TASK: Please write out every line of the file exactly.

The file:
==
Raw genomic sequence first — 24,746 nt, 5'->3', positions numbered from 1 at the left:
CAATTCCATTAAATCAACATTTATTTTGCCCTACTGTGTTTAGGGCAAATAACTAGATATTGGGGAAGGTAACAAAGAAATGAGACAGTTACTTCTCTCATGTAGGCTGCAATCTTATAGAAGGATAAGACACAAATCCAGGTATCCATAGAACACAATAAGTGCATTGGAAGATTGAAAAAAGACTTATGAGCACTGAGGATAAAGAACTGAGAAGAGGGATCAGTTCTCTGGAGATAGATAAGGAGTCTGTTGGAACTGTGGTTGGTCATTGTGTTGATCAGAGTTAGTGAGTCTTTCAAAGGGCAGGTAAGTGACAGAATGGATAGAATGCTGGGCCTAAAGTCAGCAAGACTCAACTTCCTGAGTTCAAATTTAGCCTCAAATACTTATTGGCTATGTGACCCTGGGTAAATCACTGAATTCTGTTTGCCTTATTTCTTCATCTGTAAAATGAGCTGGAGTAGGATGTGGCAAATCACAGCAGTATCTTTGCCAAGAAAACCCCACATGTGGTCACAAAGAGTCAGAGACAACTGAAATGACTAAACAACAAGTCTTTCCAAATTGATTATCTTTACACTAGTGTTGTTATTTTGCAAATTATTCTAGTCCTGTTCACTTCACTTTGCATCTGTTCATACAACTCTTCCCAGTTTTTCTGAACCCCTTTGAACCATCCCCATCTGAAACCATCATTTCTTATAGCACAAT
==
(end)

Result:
Raw genomic sequence first — 24,746 nt, 5'->3', positions numbered from 1 at the left:
CAATTCCATTAAATCAACATTTATTTTGCCCTACTGTGTTTAGGGCAAATAACTAGATATTGGGGAAGGTAACAAAGAAATGAGACAGTTACTTCTCTCATGTAGGCTGCAATCTTATAGAAGGATAAGACACAAATCCAGGTATCCATAGAACACAATAAGTGCATTGGAAGATTGAAAAAAGACTTATGAGCACTGAGGATAAAGAACTGAGAAGAGGGATCAGTTCTCTGGAGATAGATAAGGAGTCTGTTGGAACTGTGGTTGGTCATTGTGTTGATCAGAGTTAGTGAGTCTTTCAAAGGGCAGGTAAGTGACAGAATGGATAGAATGCTGGGCCTAAAGTCAGCAAGACTCAACTTCCTGAGTTCAAATTTAGCCTCAAATACTTATTGGCTATGTGACCCTGGGTAAATCACTGAATTCTGTTTGCCTTATTTCTTCATCTGTAAAATGAGCTGGAGTAGGATGTGGCAAATCACAGCAGTATCTTTGCCAAGAAAACCCCACATGTGGTCACAAAGAGTCAGAGACAACTGAAATGACTAAACAACAAGTCTTTCCAAATTGATTATCTTTACACTAGTGTTGTTATTTTGCAAATTATTCTAGTCCTGTTCACTTCACTTTGCATCTGTTCATACAACTCTTCCCAGTTTTTCTGAACCCCTTTGAACCATCCCCATCTGAAACCATCATTTCTTATAGCACAAT